# How do you use the Intermediate Value Theorem to show that the polynomial function # f(x) = x^2 − x + 1# has a root in the interval [-1, 6]?

The function can be written as

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To use the Intermediate Value Theorem to show that the polynomial function ( f(x) = x^2 - x + 1 ) has a root in the interval [-1, 6], you need to demonstrate that the function changes sign over that interval.

First, evaluate ( f(-1) ) and ( f(6) ). ( f(-1) = (-1)^2 - (-1) + 1 = 1 + 1 + 1 = 3 ) ( f(6) = (6)^2 - 6 + 1 = 36 - 6 + 1 = 31 )

Since ( f(-1) = 3 ) and ( f(6) = 31 ), and the function is continuous, by the Intermediate Value Theorem, there exists at least one value ( c ) in the interval [-1, 6] such that ( f(c) = 0 ), meaning the function has a root in that interval.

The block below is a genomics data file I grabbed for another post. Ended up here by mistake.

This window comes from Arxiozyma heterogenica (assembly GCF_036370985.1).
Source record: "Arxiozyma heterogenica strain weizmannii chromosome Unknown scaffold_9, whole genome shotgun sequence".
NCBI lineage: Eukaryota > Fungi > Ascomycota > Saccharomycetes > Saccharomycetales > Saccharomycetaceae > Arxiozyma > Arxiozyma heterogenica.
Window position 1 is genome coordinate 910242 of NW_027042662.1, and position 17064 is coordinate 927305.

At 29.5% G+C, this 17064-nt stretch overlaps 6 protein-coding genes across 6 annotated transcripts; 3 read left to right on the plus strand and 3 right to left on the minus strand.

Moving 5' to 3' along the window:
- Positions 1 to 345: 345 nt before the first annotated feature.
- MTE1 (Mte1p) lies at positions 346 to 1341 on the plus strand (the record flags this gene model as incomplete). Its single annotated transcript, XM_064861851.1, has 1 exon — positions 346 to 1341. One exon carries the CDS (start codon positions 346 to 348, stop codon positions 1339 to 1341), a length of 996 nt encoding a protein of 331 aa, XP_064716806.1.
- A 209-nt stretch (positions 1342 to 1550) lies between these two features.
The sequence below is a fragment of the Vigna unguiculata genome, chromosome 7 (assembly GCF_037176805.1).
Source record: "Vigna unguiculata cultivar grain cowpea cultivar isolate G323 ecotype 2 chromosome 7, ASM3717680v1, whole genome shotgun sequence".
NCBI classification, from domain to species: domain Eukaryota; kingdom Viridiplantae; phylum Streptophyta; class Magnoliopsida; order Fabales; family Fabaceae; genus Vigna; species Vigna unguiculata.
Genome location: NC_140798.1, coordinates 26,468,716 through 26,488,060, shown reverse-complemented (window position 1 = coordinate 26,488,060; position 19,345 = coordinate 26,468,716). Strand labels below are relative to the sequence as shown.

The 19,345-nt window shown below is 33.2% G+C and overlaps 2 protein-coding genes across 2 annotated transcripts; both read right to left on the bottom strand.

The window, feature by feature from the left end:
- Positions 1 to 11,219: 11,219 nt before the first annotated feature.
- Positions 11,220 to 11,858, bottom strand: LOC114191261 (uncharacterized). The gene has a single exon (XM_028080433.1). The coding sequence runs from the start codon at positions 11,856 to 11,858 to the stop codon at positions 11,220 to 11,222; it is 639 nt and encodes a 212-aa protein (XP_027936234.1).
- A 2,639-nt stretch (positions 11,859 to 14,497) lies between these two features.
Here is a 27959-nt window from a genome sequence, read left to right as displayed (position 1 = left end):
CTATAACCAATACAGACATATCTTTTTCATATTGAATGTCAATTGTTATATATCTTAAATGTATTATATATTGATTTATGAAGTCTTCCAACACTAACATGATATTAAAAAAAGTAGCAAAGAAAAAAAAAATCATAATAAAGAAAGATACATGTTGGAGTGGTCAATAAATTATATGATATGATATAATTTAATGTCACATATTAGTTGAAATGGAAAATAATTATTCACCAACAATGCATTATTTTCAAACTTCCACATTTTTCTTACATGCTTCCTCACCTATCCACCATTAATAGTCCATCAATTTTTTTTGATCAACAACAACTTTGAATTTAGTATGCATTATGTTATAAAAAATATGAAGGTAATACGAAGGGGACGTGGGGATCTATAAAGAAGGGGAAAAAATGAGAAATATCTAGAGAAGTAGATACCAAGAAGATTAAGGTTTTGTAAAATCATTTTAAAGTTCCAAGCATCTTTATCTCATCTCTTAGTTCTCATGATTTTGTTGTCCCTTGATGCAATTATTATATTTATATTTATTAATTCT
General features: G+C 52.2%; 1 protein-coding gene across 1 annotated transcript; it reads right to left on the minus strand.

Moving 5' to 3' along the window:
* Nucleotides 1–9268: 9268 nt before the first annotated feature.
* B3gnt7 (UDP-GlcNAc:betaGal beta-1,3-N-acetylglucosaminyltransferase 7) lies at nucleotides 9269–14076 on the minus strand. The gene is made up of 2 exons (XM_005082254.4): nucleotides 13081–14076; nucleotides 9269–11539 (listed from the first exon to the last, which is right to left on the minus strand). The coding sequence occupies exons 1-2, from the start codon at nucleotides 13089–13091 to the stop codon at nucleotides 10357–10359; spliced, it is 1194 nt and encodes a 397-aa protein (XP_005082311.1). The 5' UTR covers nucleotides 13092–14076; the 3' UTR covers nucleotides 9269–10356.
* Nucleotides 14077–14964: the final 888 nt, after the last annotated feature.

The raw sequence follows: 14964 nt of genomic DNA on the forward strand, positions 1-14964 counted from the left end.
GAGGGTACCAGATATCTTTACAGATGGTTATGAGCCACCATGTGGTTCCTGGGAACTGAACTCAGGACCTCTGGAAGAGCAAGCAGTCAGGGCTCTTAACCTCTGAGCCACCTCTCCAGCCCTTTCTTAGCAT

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When evaluating a one-sided limit, you need to be careful when a quantity is approaching zero since its sign is different depending on which way it is approaching zero from. Let us look at some examples.

When evaluating a one-sided limit, you need to be careful when a quantity is approaching zero since its sign is different depending on which way it is approaching zero from. Let us look at some examples.

When evaluating a one-sided limit, you need to be careful when a quantity is approaching zero since its sign is different depending on which way it is approaching zero from. Let us look at some examples.

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